The Rape of Mesopotamia: Behind the Looting of the Iraq Museum

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University of Chicago Press, Aug 1, 2009 - Social Science - 228 pages
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On April 10, 2003, as the world watched a statue of Saddam Hussein come crashing down in the heart of Baghdad, a mob of looters attacked the Iraq National Museum. Despite the presence of an American tank unit, the pillaging went unchecked, and more than 15,000 artifacts—some of the oldest evidence of human culture—disappeared into the shadowy worldwide market in illicit antiquities. In the five years since that day, the losses have only mounted, with gangs digging up roughly half a million artifacts that had previously been unexcavated; the loss to our shared human heritage is incalculable.

With The Rape of Mesopotamia, Lawrence Rothfield answers the complicated question of how this wholesale thievery was allowed to occur. Drawing on extensive interviews with soldiers, bureaucrats, war planners, archaeologists, and collectors, Rothfield reconstructs the planning failures—originating at the highest levels of the U.S. government—that led to the invading forces’ utter indifference to the protection of Iraq’s cultural heritage from looters. Widespread incompetence and miscommunication on the part of the Pentagon, unchecked by the disappointingly weak advocacy efforts of worldwide preservation advocates, enabled a tragedy that continues even today, despite widespread public outrage.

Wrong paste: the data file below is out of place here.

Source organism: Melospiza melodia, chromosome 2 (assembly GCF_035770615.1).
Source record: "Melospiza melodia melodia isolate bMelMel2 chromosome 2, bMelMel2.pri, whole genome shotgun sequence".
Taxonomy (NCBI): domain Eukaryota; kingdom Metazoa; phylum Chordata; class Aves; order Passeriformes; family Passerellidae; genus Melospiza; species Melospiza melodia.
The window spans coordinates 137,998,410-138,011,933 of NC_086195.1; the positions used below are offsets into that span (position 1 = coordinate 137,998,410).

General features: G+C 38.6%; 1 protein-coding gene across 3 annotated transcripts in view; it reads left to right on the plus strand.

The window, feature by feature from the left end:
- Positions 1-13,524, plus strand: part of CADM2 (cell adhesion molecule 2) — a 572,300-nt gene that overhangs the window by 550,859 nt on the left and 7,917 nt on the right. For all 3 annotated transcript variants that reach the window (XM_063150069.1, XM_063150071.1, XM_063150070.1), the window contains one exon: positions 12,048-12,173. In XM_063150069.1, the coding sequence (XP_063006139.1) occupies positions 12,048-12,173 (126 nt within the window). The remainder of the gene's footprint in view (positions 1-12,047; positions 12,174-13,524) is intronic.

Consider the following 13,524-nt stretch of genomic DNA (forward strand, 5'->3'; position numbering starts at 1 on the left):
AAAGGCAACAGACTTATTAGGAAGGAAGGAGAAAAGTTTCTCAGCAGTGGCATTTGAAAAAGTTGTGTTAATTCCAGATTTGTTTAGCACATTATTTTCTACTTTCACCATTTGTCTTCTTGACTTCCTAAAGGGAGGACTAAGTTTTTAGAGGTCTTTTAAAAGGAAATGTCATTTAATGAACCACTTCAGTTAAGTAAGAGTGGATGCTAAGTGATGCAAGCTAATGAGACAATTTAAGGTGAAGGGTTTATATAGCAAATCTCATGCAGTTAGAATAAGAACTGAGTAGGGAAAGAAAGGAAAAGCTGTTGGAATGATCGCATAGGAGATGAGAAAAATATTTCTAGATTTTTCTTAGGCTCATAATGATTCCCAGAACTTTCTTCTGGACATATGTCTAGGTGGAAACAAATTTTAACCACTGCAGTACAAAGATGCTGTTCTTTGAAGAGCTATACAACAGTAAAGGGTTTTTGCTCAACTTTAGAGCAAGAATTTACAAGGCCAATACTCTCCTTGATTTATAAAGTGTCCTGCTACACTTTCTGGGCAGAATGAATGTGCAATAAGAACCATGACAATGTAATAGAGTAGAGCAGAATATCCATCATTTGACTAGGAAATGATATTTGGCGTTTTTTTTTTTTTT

Bringing his story up to the present, Rothfield argues forcefully that the international community has yet to learn the lessons of Iraq—and that what happened there is liable to be repeated in future conflicts. A powerful, infuriating chronicle of the disastrous conjunction of military adventure and cultural destruction, The Rape of Mesopotamia is essential reading for all concerned with the future of our past.

 

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The rape of Mesopotamia: behind the looting of the Iraq Museum

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Rothfield (director, Cultural Policy Ctr., Univ. of Chicago; Antiquities Under Siege: Cultural Heritage Protection After the Iraq War) here recounts the tragic and disastrous events that befell the ... Read full review

Contents

Introduction
1
The Long View
4
WarRelated Heritage Protection in the Early Prewar Period
21
3 Getting to the Postwar Planning Table
34
4 The Meetings
56
The Looting of the National Museum of Iraq
81
6 The World Responds
101
PostCombat Looting of Archaeological Sites
124
8 Deathwatch for Iraqi Antiquities
136
Coda
153
Interviews
159
Notes
161
Bibliography
189
Index
205
Copyright

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About the author (2009)

Lawrence Rothfield is the former director of the Cultural Policy Center at the University of Chicago and associate professor of English and comparative literature. He is the author of Vital Signs: Medical Realism in Nineteenth-Century Fiction and the editor of Unsettling "Sensation": Arts Policy Lessons from the Brooklyn Museum of Art and Antiquities under Siege: Cultural Heritage Protection after the Iraq War.

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